MANHATTAN (CN) – Harlequin Books cheats its 1,000 romance writers of royalties by using a bogus “licensing” agreement with its own Swiss subsidiary tax havens, three romance novelists claim in a federal class action.
The lead plaintiffs are Barbara Keiler, author of “Blooming All Over” and “Right Place, Wrong Time”; Mona Gay Thomas, author of “The Heart’s Desire” and “His Secret Duchess”; and Linda Barrett, who wrote “Love, Money and Amanda Shaw” and “Apple Orchard.”
Harlequin, the world’s largest publisher of romance novels, releases more than 110 titles a month in 34 languages, in 114 international markets on six continents, according to the complaint. Its stable includes more than 1,200 authors, the plaintiffs say.
According to the complaint, Harlequin Enterprises set up two Swiss subsidiaries, co-defendants Harlequin Books S.A. and Harlequin Enterprises B.V., “for tax purposes,” even though these companies have no publishing functions.
S.A. and B.V. are both foreign language equivalents of Inc. The complaint refers to Harlequin Books and Enterprises, together, as Harlequin Switzerland.
“This action concerns publishing agreements entered into from 1990 to 2004 between plaintiffs and the other class members and Harlequin Switzerland,” the complaint states.
“Although defendant Harlequin Enterprises has at all times been the publisher of Harlequin books, and defendant Harlequin Switzerland does not perform any publishing functions, for tax reasons Harlequin Enterprises required the plaintiffs to enter into the publishing agreements, which it drafted, with Harlequin Switzerland as the ‘publisher.’ Harlequin Switzerland’s sole role was to sign the publishing agreements prepared by Harlequin Enterprises and then to send out royalty statements and payments in its name. Plaintiffs at all times dealt with Harlequin Enterprises as the publisher of their works.
“The 1990-2004 standard form publishing agreements provided that the plaintiffs were to be paid 50% of the net receipts of the ‘publisher from the exercise, sale, or license of digital rights to their works. Since Harlequin Enterprises is, and has always been, the ‘publisher,’ and its net receipts amount to at least 50% of the cover price of the e-books, plaintiffs are entitled to receive 50% of those net receipts.
“Harlequin Enterprises has nonetheless claimed that it had to obtain a ‘license’ from Harlequin Switzerland to publish plaintiffs’ e-books. Harlequin Enterprises has claimed that plaintiffs’ 50% royalty should therefore be based on the net receipts of Harlequin Switzerland from this ‘license,’ which amounts to only 6% to 8% of the e-books’ cover price.”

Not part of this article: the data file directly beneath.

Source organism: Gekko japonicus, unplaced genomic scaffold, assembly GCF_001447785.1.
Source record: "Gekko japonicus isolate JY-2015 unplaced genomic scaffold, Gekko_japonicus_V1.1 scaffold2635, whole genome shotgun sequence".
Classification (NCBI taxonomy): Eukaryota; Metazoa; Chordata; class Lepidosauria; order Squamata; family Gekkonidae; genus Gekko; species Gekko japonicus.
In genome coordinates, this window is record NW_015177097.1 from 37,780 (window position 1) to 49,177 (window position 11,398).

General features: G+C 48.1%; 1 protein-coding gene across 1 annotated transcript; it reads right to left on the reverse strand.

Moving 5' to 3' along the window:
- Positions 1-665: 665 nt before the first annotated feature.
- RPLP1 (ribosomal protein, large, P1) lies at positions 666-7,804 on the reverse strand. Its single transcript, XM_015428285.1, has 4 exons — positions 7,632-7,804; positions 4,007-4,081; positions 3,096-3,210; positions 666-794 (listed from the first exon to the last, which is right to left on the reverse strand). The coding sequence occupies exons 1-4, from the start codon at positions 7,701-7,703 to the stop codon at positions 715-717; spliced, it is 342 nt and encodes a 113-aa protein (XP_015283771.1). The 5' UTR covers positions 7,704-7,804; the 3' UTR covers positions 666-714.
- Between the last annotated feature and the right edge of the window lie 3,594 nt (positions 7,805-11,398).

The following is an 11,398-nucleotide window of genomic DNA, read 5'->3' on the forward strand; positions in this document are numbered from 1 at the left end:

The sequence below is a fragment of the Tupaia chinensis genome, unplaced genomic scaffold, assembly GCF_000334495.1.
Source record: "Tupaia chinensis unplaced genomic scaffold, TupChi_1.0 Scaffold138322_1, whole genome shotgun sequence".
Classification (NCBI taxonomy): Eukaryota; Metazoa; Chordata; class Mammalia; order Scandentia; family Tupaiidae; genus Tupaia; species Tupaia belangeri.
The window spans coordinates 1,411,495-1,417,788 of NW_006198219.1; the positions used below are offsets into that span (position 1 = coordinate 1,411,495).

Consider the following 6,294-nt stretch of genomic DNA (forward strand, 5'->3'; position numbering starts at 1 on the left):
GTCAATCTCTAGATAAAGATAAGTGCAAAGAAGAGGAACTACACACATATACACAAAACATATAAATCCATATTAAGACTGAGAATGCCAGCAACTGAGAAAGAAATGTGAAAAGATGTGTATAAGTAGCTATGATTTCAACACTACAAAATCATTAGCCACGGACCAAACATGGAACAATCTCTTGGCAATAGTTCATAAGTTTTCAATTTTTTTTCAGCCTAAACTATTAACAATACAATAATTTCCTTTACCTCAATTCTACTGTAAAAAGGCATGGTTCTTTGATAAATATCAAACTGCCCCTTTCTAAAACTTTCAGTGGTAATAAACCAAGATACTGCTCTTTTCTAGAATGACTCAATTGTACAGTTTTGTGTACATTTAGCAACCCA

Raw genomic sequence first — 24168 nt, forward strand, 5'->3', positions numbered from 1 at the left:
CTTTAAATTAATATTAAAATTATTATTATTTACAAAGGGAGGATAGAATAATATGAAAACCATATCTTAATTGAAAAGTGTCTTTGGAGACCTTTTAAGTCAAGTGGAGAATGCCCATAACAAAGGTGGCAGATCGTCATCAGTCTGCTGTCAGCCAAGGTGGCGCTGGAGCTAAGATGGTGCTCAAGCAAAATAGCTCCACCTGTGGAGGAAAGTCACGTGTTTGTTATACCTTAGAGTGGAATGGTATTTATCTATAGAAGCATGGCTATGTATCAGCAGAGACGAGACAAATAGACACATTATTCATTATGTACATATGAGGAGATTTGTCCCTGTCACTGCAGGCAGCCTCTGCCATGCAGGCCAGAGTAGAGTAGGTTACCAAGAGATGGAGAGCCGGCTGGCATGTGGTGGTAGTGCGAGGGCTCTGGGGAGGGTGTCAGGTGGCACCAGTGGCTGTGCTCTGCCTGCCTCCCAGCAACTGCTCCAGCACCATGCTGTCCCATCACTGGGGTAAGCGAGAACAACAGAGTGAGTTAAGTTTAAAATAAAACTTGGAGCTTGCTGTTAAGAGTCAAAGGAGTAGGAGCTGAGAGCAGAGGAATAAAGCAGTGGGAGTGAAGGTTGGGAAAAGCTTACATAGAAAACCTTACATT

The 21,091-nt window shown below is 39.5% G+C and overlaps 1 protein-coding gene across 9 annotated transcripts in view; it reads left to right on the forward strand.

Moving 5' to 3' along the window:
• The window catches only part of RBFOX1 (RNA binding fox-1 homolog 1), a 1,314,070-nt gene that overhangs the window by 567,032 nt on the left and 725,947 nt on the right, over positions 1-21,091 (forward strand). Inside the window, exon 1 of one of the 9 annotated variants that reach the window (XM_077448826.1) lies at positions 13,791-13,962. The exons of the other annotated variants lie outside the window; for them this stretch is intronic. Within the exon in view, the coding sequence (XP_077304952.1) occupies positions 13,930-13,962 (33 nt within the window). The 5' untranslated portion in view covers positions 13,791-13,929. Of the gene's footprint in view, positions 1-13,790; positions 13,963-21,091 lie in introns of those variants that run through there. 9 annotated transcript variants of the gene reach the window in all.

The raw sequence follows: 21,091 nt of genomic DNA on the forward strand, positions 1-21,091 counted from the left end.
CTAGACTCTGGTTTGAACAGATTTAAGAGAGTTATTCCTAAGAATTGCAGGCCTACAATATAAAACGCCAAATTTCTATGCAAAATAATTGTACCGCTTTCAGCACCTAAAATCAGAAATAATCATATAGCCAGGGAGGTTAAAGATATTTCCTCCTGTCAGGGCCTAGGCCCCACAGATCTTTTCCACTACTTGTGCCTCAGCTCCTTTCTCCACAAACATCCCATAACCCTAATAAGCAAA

The authors say the publishing agreements gave Harlequin Switzerland the “sole and exclusive right to execute, sell, license or sublicense” copyrights.
“Although the publishing agreements named Harlequin Switzerland as the ‘publisher,’ at no relevant time has Harlequin Switzerland performed any traditional publishing functions,” the complaint states.
Nevertheless, the authors claim, this agreement allowed the Toronto-based parent company to slice away the bulk of their promised 50 percent royalty.
“In 2011, Harlequin Enterprises sent written communications to plaintiffs and the other class members in which it took the position that royalties for e-books were covered by the AOR [All Other Rights] Clause in the Publishing Agreements and that the authors’ 50% royalty was to be calculated based on the net amount received by Harlequin Switzerland, from a ‘license’ that Harlequin Enterprises claims Harlequin Switzerland granted to it to publish the e-books,” the complaint states. “Harlequin Enterprises claimed in those communications that the net amount received by Harlequin Switzerland was 6% to 8% of the cover price of the e-books, and that the royalties owed to plaintiffs and to other class members were therefore 50% of that amount, or 3% to 4% of the cover price.
“Under the publishing agreements, defendants have been paying plaintiffs and the other class members e-book royalties of 3% to 4% of the cover price based on the net amount received by Harlequin Switzerland from the claimed ‘license’ granted to Harlequin Enterprises, far less than what plaintiffs and the other class members would have been paid if their royalties were based, as they should have been, on the net amount received by Harlequin Enterprises.”
The writers seek damages for breach of contract and unjust enrichment.
They are represented by David Wolf of New York City and Michael Boni, with Boni & Zack, of Bala Cynwyd, Pa.
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